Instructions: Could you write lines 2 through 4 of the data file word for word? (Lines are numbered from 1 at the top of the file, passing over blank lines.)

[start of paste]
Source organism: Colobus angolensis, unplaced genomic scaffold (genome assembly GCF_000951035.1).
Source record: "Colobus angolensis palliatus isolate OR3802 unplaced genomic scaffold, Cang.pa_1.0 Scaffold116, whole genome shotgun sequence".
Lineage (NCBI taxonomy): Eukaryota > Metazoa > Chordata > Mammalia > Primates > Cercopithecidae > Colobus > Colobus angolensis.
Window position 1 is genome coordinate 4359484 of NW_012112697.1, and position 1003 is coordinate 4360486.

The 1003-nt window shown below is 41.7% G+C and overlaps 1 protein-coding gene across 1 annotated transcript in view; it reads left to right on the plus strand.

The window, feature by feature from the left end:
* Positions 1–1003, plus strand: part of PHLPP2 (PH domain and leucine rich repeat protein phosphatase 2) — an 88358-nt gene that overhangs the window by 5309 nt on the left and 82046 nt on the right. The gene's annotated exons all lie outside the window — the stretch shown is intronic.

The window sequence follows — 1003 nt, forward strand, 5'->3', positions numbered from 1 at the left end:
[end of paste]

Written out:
Source record: "Colobus angolensis palliatus isolate OR3802 unplaced genomic scaffold, Cang.pa_1.0 Scaffold116, whole genome shotgun sequence".
Lineage (NCBI taxonomy): Eukaryota > Metazoa > Chordata > Mammalia > Primates > Cercopithecidae > Colobus > Colobus angolensis.
Window position 1 is genome coordinate 4359484 of NW_012112697.1, and position 1003 is coordinate 4360486.